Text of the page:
You can read eBooks on a Mac, PC, iPhone, iPad, Android, or a variety of eReaders. Review the eBook providers specifications.
|The 2020–2021 Roman Calendar has been mailed. If you did not put yourself on the mailing list or would like to download a printable PDF, we have the full file posted on our website!|
The 2020–2021 Roman Calendar follows the travels of Aeneas, with each month focusing on a representative image corresponding to each of Aeneas's stops. We'll be posting JPEG images of each month of the calendar—feel free to use these calendar resources in your LMS or online classroom!
Finally, with the month of May, we, alongside Aeneas, have come to Carthage—the north African city founded by Dido, dubbed dux femina facti in Vergil. The Roman calendar image accompanying this important stopover is a theriomorphic statue of the goddess Tanit. Both a fertility goddess and a goddess of war, Tanit was one of the chief deities of the Phoenician and Punic peoples. She was sometimes portrayed with a lion’s head, as in this first-century sculpture; the sign of Tanit, a highly stylized representation of a female figure, was another common depiction. Even after Rome defeated Carthage during the Punic Wars, her worship remained popular in the Mediterranean. She was associated with the Roman goddess Juno and worshipped in Italy as Juno Caelestis.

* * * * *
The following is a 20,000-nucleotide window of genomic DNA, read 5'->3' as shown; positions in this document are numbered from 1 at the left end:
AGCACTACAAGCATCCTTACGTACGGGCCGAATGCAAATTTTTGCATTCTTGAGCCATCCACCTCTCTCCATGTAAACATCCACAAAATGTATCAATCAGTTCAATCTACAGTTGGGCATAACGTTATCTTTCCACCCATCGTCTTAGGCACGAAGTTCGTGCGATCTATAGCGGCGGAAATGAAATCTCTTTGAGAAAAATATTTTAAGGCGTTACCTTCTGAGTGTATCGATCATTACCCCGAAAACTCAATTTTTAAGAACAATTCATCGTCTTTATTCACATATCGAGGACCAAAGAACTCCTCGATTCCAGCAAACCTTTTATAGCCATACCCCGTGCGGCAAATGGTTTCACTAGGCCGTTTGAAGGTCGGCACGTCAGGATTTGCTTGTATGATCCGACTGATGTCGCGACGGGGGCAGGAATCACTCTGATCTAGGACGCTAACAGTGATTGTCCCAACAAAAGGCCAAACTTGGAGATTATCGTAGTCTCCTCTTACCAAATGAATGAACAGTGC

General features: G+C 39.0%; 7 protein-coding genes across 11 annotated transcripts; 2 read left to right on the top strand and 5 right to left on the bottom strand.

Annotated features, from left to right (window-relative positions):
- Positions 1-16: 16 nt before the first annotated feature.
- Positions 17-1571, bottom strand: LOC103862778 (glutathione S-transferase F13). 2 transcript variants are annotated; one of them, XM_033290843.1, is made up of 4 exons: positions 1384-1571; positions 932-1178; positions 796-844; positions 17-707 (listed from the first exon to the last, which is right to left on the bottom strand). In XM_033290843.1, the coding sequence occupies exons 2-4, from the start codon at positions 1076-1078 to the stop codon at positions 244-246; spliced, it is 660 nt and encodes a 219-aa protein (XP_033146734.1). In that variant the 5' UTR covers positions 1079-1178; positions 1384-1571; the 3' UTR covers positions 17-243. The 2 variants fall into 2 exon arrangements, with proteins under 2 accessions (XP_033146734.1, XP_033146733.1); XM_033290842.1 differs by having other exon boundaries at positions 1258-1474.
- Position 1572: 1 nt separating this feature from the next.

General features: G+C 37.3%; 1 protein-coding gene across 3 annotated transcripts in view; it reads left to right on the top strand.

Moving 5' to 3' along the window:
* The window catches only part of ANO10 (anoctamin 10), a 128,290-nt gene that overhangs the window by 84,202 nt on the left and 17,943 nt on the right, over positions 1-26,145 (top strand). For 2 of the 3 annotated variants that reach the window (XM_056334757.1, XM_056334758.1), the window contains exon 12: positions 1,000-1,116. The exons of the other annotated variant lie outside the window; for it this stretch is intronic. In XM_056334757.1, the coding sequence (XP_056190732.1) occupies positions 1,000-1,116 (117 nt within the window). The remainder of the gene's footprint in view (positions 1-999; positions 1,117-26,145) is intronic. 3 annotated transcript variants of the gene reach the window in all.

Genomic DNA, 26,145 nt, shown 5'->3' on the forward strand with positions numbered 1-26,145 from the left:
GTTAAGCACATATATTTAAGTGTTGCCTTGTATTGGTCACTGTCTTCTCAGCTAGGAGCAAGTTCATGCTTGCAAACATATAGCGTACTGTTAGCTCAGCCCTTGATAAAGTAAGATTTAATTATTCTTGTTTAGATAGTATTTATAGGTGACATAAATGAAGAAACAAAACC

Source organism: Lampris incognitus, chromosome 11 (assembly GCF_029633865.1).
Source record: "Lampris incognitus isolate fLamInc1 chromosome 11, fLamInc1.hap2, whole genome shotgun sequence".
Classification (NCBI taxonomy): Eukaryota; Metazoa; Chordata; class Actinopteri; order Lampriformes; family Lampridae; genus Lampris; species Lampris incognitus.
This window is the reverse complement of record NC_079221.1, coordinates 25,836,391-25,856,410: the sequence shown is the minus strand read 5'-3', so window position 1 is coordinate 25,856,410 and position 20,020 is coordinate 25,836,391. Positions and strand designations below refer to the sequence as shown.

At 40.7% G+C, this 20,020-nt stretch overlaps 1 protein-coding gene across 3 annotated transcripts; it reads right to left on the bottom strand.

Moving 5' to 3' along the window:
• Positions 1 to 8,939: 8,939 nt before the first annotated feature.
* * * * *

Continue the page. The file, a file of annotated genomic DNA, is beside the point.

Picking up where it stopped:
Watch Facebook for monthly postings.
|Preview Bolchazy-Carducci Titles|
Preview Bolchazy-Carducci titles before you purchase using Google Preview.
iPodius - Bolchazy-Carducci Publishers online shop for: audio, software, video, and a treasure trove of teacher-created materials in the Agora.
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The most recent addition to the blog includes tips on incorporating 3-D printing projects, including Latin inscription cookies, into the Latin classroom.
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Happy to be double “vaxxed” and finally able to connect with some friends here in New England.